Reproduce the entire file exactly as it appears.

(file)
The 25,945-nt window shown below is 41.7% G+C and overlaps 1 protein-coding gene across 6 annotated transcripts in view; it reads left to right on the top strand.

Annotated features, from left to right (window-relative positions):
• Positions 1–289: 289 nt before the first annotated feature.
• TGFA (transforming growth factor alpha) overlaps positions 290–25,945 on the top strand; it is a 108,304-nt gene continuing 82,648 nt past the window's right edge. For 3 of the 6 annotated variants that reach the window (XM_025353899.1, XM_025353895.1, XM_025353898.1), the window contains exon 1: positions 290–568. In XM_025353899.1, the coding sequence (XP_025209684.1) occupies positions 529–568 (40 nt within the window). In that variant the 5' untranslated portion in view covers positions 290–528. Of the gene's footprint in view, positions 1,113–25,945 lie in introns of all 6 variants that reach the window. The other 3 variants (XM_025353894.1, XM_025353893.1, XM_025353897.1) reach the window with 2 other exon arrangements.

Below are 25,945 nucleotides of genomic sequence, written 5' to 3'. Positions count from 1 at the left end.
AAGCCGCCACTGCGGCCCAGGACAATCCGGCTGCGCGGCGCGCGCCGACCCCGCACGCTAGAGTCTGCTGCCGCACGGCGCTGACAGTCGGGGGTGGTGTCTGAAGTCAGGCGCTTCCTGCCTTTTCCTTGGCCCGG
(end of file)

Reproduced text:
The 25,945-nt window shown below is 41.7% G+C and overlaps 1 protein-coding gene across 6 annotated transcripts in view; it reads left to right on the top strand.

Annotated features, from left to right (window-relative positions):
• Positions 1–289: 289 nt before the first annotated feature.
• TGFA (transforming growth factor alpha) overlaps positions 290–25,945 on the top strand; it is a 108,304-nt gene continuing 82,648 nt past the window's right edge. For 3 of the 6 annotated variants that reach the window (XM_025353899.1, XM_025353895.1, XM_025353898.1), the window contains exon 1: positions 290–568. In XM_025353899.1, the coding sequence (XP_025209684.1) occupies positions 529–568 (40 nt within the window). In that variant the 5' untranslated portion in view covers positions 290–528. Of the gene's footprint in view, positions 1,113–25,945 lie in introns of all 6 variants that reach the window. The other 3 variants (XM_025353894.1, XM_025353893.1, XM_025353897.1) reach the window with 2 other exon arrangements.

Below are 25,945 nucleotides of genomic sequence, written 5' to 3'. Positions count from 1 at the left end.
AAGCCGCCACTGCGGCCCAGGACAATCCGGCTGCGCGGCGCGCGCCGACCCCGCACGCTAGAGTCTGCTGCCGCACGGCGCTGACAGTCGGGGGTGGTGTCTGAAGTCAGGCGCTTCCTGCCTTTTCCTTGGCCCGG